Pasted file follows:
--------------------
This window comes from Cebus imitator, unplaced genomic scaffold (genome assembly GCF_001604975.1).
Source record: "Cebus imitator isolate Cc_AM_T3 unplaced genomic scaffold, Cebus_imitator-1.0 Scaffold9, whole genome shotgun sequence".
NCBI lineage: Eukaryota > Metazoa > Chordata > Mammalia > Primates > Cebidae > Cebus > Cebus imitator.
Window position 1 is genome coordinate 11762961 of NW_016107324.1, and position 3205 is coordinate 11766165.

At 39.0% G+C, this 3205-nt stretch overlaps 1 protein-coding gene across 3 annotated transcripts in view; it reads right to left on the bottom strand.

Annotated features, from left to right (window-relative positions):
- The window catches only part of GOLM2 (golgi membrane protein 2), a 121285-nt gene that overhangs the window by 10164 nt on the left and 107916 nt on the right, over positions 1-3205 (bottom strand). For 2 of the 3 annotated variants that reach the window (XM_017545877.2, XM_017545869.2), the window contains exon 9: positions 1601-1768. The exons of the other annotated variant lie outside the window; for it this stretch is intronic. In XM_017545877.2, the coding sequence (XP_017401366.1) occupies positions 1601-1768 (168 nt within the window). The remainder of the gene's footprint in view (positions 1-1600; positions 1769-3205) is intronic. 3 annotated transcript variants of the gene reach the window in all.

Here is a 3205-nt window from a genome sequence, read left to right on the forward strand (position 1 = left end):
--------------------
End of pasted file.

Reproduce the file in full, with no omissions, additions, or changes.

This window comes from Cebus imitator, unplaced genomic scaffold (genome assembly GCF_001604975.1).
Source record: "Cebus imitator isolate Cc_AM_T3 unplaced genomic scaffold, Cebus_imitator-1.0 Scaffold9, whole genome shotgun sequence".
NCBI lineage: Eukaryota > Metazoa > Chordata > Mammalia > Primates > Cebidae > Cebus > Cebus imitator.
Window position 1 is genome coordinate 11762961 of NW_016107324.1, and position 3205 is coordinate 11766165.

At 39.0% G+C, this 3205-nt stretch overlaps 1 protein-coding gene across 3 annotated transcripts in view; it reads right to left on the bottom strand.

Annotated features, from left to right (window-relative positions):
- The window catches only part of GOLM2 (golgi membrane protein 2), a 121285-nt gene that overhangs the window by 10164 nt on the left and 107916 nt on the right, over positions 1-3205 (bottom strand). For 2 of the 3 annotated variants that reach the window (XM_017545877.2, XM_017545869.2), the window contains exon 9: positions 1601-1768. The exons of the other annotated variant lie outside the window; for it this stretch is intronic. In XM_017545877.2, the coding sequence (XP_017401366.1) occupies positions 1601-1768 (168 nt within the window). The remainder of the gene's footprint in view (positions 1-1600; positions 1769-3205) is intronic. 3 annotated transcript variants of the gene reach the window in all.

Here is a 3205-nt window from a genome sequence, read left to right on the forward strand (position 1 = left end):